On Saturday, October 11, 2014, an all-female crew will compete in what’s known as the toughest ocean race in the world, the Volvo Ocean Race. Team SCA are made up of 11 women from England, Australia, USA, Switzerland and the Netherlands. Perhaps it is no coincidence then, that the race also falls on the United Nations’ third annual International Day of the Girl.
The team will spend nine months on the 65 foot boat, covering over 39,000 nautical miles as they sail around the globe starting in Spain, stopping in 10 countries including Portugal, China, New Zealand, South Africa, Brazil until they reach their destination in Sweden.
The women have spent the last 16 months training together for the race of a lifetime. They are only the 5th all-female crew in the race’s 41 year history. They are one of seven teams competing in the competition which only happens every four years. So out of nearly 70 crews total in the Volvo Ocean Race history, 5 seems like a pretty dismal number, which Team SCA are hoping to change.
Sure, they want to win and we are rooting for them! But the significance of this team goes beyond just medals and cups. It’s the representation of females competing at the highest level in sailing which sends a loud and clear message to other women “You can do it too!”.
These women aren’t all elite athletes, in fact only 3 of them have competed in the Volvo Ocean Race previously in the 2001-02 race. They are a diverse crew of ladies from all walks of life, who are showing the world that ordinary women can do extraordinary things.
One woman is an engineer, three have children, two are sisters, and one, Dee Caffari is the only woman who has circumnavigated the world solo in both directions.
While they have breaks in between being at sea and arriving at different cities throughout the race, there are stretches where they will be at sea for 20 days straight. This race is not for the faint-hearted, but these women are already proving they have what it takes, being away from family, friends, and sacrificing a lot to potentially make history.
But more than that, they are hoping their presence in the race will encourage more women to take up sailing, and also encourage more mixed-gender teams in the races like this.
We are able to compete in this incredible event on equal footing with men,” said team member Annie Lush. “It’s the first time a that a women’s team has taken part in the race in 12 years so we are making a stand for the empowerment of women everywhere. We will face some challenging times…but one thing is for sure, all of us will be giving 100% and our objective is to be the best performing female team in this race ever.”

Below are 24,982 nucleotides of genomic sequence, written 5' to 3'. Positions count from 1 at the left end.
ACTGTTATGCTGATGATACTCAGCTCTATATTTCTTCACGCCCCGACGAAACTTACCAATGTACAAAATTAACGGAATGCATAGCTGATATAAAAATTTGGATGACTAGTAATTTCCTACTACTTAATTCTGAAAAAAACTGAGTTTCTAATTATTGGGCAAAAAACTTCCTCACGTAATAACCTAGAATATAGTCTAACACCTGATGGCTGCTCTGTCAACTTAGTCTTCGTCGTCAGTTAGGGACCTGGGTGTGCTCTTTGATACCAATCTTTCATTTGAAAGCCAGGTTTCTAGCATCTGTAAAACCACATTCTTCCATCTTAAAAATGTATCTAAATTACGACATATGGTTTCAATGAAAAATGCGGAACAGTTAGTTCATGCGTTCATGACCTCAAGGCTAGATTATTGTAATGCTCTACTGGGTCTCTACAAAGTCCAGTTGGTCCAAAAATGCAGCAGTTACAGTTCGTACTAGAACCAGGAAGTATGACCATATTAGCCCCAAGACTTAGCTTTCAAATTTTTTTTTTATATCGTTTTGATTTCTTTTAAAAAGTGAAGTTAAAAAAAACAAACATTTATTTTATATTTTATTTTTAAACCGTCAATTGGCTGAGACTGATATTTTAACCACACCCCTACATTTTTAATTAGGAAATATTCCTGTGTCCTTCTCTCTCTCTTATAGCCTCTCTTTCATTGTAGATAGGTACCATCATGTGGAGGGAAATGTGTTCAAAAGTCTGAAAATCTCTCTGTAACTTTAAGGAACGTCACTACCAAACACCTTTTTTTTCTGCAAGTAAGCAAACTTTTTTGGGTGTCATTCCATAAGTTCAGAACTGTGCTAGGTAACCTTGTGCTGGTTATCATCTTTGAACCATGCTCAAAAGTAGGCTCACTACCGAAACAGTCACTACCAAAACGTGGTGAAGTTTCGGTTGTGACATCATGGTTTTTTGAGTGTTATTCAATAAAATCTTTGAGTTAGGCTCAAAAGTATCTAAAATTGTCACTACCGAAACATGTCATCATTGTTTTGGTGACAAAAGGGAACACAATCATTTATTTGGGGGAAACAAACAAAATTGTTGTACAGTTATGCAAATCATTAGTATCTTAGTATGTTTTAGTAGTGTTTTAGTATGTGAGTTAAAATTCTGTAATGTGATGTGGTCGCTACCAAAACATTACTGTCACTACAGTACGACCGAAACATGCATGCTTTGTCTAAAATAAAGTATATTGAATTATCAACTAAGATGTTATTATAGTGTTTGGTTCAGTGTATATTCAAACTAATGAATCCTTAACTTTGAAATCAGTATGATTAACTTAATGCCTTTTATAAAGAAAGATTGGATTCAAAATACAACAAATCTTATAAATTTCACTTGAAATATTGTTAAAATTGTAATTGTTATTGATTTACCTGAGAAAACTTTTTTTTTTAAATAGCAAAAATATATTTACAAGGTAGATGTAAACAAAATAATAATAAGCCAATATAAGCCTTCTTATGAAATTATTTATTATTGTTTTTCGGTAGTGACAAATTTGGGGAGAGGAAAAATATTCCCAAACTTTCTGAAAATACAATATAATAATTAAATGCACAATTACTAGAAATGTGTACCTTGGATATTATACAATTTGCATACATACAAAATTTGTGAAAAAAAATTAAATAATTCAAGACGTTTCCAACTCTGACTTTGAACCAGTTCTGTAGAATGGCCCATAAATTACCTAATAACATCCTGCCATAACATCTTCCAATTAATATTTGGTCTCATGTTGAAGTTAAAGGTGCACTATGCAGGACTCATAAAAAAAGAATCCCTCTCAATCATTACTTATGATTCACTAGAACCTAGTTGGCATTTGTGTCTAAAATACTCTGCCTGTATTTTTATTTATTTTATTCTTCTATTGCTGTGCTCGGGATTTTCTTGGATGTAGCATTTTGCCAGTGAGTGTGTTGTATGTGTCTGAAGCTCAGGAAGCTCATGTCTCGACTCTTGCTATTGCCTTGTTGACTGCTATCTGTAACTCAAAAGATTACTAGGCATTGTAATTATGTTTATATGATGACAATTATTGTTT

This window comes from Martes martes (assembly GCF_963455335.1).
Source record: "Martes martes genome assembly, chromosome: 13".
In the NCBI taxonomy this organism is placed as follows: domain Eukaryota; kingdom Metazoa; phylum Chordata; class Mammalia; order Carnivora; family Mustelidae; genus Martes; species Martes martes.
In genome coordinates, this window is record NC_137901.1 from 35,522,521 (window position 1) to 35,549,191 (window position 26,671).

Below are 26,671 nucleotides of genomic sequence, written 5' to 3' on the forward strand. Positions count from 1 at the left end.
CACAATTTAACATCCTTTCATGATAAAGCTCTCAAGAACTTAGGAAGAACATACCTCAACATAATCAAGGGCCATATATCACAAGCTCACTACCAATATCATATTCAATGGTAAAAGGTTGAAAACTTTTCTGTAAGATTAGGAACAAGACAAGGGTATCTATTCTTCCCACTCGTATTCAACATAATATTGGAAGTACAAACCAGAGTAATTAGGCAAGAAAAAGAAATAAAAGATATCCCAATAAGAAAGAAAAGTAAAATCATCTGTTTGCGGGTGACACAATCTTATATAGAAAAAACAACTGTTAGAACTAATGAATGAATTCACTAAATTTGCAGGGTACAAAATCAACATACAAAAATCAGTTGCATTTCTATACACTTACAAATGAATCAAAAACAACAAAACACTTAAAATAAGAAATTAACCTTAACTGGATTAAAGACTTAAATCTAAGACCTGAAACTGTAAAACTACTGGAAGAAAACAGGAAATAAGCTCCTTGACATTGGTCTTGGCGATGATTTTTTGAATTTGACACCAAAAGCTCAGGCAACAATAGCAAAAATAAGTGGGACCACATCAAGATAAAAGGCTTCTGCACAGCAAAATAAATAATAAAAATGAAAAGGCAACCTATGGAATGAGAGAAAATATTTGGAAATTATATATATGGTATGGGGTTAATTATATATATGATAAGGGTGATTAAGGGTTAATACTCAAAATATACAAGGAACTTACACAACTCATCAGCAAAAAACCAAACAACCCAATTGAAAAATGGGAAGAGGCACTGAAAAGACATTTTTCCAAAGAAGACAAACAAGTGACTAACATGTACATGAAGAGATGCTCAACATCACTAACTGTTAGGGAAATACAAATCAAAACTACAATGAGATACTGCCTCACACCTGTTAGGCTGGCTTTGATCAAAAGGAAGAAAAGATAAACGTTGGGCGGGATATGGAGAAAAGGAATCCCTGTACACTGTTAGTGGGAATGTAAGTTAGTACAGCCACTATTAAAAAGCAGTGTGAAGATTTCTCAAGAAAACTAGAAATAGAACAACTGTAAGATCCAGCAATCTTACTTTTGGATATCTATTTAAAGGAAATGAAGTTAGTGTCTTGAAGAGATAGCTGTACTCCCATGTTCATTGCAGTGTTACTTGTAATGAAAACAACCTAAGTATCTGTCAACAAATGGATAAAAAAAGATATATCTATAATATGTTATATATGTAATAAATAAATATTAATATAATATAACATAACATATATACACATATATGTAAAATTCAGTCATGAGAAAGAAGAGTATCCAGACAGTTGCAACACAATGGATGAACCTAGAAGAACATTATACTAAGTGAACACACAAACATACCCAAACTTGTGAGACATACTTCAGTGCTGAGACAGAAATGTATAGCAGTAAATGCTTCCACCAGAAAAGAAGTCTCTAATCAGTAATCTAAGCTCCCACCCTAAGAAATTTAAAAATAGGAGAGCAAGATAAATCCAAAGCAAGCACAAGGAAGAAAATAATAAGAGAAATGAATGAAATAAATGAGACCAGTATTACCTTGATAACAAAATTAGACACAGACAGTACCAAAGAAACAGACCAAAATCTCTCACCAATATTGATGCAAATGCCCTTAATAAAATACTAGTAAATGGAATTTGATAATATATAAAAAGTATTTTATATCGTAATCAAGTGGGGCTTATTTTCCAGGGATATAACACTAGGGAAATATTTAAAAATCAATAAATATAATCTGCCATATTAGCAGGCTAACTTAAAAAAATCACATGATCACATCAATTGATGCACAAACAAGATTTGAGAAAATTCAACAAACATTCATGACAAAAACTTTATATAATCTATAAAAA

The women are sponsored by major hygiene brand SCA (based out of Sweden) whose customer base is 80% women. They manufacture brands such as Tena, Cushelle, Bodyform and Velvet and are the perfect accompaniment to a team of women spending 9 months at sea. There will be no shortage of hygiene products on hand for them, but the company is also on board to share their message of female empowerment.
“SCA supports women’s empowerment and their freedom to participate fully in society – socially, educationally and professionally – across the world by giving them access to and education about hygiene products and solutions,” said Sally Barker, UK managing director of SCA Hygiene.
Another crew member Abby Ehler said it is all about the opportunity which is going to be talked about more than just a number on a scoreboard.
“You would almost never get a chance to do this with a mixed team because [some think] there are just not the girls with the experience or physical strength to be worth a spot on a men’s boat. Since the opportunity hasn’t been there for so many years, it kind of has to be an all-female team. And it has to be run properly to ensure that we can prove ourselves and be competitive,” she said.
They want to be taken seriously as women in the sport.
“It’s just a relief, from a sailor’s point of view, that we’re not just there as media tokens,” she said.
“You almost need to make this huge impact so in the next edition everyone maybe considers a mixed team because we proved we can do it. I think the shock tactic is going to help,” said Dee Caffari.
Team SCA and their sponsors hope this event will be a huge step forward for the sport overall, because Olympic sailing, America’s Cup and The Volvo Ocean Race are largely male dominated. We think it is fantastic to see a major corporation who say they believe in female empowerment literally put their money where their mouth is and bring together an all-female team from scratch.
Along with tracking their progress on the website and getting to know the rigorous routines the women will be undertaking, Team SCA have also launched a campaign called ‘Amazing Women Everywhere’ and are using their presence in this male-dominated arena as an excuse to get fans and followers to share their own stories of amazing women in their life.
They are asking people to upload a photo and a story on their website, and they promise to donate 1 Euro for each upload.
This is not just any ordinary news story. It is a journey of bravery, sacrifice, courage and empowerment on an everyday level. These women want others watching them to know they they can be extraordinary history-makers and world changers simply by going for it.
We will be watching Team SCA closely as they compete around the world for the next nine months in the hope of breaking gender barriers in sailing. While the promo video below calls them ‘No Ordinary Women’, we’re here to claim that ordinary women ARE the ones changing the game and showing other women and girls what is possible.